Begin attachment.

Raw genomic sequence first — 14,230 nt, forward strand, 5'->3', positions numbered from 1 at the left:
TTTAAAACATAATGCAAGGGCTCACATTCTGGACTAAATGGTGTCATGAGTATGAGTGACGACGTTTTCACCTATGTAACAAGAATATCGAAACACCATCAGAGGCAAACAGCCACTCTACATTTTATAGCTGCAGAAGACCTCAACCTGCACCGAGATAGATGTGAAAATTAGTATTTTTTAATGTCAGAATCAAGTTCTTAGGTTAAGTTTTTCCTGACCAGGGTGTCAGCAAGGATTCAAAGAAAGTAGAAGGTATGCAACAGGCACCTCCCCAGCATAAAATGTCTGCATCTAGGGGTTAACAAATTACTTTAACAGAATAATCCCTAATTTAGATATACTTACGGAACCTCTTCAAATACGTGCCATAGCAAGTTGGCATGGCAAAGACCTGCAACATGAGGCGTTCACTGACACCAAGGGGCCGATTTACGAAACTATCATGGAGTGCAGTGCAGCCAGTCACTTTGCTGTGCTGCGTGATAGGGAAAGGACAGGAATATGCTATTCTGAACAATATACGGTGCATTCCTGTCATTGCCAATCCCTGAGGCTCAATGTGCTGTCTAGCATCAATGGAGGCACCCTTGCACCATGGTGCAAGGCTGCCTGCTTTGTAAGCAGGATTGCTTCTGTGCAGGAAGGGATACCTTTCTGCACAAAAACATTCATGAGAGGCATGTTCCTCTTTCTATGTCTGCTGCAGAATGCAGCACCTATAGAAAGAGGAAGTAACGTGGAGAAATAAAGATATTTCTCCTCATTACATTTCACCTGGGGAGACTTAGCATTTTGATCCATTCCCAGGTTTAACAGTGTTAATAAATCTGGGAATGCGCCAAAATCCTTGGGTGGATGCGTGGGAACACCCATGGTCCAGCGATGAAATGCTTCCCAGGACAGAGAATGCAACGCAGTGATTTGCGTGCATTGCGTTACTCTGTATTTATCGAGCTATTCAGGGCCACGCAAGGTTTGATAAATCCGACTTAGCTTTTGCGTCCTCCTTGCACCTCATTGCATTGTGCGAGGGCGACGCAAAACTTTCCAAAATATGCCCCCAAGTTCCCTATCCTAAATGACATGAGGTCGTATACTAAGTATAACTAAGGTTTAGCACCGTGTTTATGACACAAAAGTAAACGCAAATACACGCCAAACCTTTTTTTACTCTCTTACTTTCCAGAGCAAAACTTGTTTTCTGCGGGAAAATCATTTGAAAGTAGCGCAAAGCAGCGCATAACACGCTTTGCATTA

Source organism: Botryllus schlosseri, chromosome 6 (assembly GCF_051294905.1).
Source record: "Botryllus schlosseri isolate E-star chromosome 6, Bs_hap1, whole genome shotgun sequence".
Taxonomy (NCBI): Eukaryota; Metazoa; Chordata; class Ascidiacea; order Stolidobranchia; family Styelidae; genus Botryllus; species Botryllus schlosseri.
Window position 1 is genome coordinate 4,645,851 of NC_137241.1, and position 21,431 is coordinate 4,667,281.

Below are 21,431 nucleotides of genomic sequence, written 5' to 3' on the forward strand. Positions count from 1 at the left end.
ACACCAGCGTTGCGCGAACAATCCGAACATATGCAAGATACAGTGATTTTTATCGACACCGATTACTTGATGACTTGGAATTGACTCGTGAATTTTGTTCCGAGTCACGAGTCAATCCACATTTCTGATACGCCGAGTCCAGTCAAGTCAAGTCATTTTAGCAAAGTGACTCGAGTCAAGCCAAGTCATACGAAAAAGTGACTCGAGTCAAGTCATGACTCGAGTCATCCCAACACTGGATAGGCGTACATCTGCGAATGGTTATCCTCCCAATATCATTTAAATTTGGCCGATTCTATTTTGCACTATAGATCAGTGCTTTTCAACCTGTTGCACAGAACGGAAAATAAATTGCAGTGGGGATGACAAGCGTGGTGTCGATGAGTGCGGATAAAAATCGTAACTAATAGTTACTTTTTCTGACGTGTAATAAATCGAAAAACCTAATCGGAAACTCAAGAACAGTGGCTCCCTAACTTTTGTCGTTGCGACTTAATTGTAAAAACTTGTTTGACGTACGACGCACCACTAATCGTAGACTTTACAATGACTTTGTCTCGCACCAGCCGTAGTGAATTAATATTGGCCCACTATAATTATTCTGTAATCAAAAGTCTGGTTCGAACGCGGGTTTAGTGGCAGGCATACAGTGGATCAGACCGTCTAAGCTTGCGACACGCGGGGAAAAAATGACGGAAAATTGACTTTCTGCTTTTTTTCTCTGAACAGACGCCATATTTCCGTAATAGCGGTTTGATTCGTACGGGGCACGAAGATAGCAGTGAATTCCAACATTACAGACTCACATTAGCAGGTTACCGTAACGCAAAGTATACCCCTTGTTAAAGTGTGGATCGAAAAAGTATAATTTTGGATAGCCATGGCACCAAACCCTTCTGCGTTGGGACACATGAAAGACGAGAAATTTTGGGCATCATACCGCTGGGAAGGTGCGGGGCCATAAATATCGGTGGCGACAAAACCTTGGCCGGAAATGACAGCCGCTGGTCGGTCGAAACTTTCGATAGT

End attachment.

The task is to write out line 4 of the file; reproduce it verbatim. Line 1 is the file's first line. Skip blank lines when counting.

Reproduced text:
Source record: "Botryllus schlosseri isolate E-star chromosome 6, Bs_hap1, whole genome shotgun sequence".